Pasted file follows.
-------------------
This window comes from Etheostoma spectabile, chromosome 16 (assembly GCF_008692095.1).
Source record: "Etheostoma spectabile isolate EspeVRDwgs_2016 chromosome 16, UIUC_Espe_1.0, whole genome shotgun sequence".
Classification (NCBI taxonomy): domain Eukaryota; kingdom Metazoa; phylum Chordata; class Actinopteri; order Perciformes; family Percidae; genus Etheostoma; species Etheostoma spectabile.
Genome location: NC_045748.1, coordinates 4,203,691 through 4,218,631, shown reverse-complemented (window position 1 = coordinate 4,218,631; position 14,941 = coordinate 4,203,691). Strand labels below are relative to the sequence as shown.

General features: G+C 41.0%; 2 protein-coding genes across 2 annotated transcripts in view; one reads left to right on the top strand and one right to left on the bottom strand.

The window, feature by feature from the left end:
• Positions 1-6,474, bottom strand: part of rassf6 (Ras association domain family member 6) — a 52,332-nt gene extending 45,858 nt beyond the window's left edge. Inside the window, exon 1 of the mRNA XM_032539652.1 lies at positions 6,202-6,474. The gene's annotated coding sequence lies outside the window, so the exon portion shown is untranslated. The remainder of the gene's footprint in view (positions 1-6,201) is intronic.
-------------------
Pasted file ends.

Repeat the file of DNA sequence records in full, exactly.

This window comes from Etheostoma spectabile, chromosome 16 (assembly GCF_008692095.1).
Source record: "Etheostoma spectabile isolate EspeVRDwgs_2016 chromosome 16, UIUC_Espe_1.0, whole genome shotgun sequence".
Classification (NCBI taxonomy): domain Eukaryota; kingdom Metazoa; phylum Chordata; class Actinopteri; order Perciformes; family Percidae; genus Etheostoma; species Etheostoma spectabile.
Genome location: NC_045748.1, coordinates 4,203,691 through 4,218,631, shown reverse-complemented (window position 1 = coordinate 4,218,631; position 14,941 = coordinate 4,203,691). Strand labels below are relative to the sequence as shown.

General features: G+C 41.0%; 2 protein-coding genes across 2 annotated transcripts in view; one reads left to right on the top strand and one right to left on the bottom strand.

The window, feature by feature from the left end:
• Positions 1-6,474, bottom strand: part of rassf6 (Ras association domain family member 6) — a 52,332-nt gene extending 45,858 nt beyond the window's left edge. Inside the window, exon 1 of the mRNA XM_032539652.1 lies at positions 6,202-6,474. The gene's annotated coding sequence lies outside the window, so the exon portion shown is untranslated. The remainder of the gene's footprint in view (positions 1-6,201) is intronic.